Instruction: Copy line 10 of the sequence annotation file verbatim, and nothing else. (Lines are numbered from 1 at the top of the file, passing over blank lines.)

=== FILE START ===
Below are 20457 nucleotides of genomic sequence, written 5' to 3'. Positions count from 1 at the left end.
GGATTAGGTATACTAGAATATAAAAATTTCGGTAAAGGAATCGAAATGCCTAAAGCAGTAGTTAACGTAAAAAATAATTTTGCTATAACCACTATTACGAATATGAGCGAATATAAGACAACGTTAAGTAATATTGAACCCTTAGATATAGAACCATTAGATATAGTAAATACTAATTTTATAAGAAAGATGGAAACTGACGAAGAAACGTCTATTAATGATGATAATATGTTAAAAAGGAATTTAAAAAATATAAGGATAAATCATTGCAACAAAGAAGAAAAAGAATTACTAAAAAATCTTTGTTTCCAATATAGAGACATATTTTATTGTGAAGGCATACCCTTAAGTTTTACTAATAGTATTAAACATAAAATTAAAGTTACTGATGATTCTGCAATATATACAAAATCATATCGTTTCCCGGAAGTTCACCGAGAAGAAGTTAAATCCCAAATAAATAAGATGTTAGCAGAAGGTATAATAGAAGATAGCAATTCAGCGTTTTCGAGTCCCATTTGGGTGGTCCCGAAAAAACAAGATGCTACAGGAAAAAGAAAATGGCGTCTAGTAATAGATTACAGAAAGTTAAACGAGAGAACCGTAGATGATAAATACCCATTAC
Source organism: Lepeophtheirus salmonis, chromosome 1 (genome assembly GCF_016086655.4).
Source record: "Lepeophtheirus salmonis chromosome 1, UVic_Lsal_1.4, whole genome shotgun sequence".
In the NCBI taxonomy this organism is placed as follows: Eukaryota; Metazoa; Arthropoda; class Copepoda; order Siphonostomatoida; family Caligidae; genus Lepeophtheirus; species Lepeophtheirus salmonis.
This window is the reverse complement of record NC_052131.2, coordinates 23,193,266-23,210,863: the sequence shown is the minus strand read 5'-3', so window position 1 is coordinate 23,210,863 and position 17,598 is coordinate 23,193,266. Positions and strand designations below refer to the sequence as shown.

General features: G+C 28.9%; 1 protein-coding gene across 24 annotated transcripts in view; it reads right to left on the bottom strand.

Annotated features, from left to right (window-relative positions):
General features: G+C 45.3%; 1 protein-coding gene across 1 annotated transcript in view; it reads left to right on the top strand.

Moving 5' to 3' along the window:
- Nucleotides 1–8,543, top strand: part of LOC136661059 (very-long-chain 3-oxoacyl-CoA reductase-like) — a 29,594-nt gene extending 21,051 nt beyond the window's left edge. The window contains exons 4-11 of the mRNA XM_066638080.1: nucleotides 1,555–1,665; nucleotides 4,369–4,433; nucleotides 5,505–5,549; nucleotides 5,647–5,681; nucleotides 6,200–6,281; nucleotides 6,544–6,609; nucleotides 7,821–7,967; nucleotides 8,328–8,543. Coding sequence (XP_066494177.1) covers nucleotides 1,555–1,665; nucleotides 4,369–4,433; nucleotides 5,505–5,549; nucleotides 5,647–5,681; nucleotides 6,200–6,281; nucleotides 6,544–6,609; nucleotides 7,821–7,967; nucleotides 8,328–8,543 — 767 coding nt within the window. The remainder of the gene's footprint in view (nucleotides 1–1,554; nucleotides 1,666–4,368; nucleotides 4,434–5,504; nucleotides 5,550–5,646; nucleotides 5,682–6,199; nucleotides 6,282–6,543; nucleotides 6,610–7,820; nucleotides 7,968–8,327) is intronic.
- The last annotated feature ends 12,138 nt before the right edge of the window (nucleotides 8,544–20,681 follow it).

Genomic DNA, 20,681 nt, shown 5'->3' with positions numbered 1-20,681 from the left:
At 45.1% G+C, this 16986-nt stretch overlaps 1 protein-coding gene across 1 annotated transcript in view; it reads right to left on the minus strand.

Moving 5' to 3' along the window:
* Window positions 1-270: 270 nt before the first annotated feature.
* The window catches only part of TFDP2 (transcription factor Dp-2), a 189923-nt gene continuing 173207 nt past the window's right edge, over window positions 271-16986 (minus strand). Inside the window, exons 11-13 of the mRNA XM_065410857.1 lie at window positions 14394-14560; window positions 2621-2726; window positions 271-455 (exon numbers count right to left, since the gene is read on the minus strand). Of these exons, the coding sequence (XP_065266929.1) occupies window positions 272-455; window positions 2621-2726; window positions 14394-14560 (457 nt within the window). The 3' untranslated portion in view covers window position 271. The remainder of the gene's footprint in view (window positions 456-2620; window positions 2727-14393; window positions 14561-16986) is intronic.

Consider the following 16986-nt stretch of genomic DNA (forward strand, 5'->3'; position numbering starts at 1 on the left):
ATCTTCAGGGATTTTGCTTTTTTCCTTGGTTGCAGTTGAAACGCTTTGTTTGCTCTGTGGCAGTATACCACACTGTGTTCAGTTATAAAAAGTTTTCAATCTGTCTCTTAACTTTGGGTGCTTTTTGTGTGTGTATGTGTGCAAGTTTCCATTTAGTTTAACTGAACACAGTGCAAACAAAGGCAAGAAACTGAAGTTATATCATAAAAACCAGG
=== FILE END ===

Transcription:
Moving 5' to 3' along the window: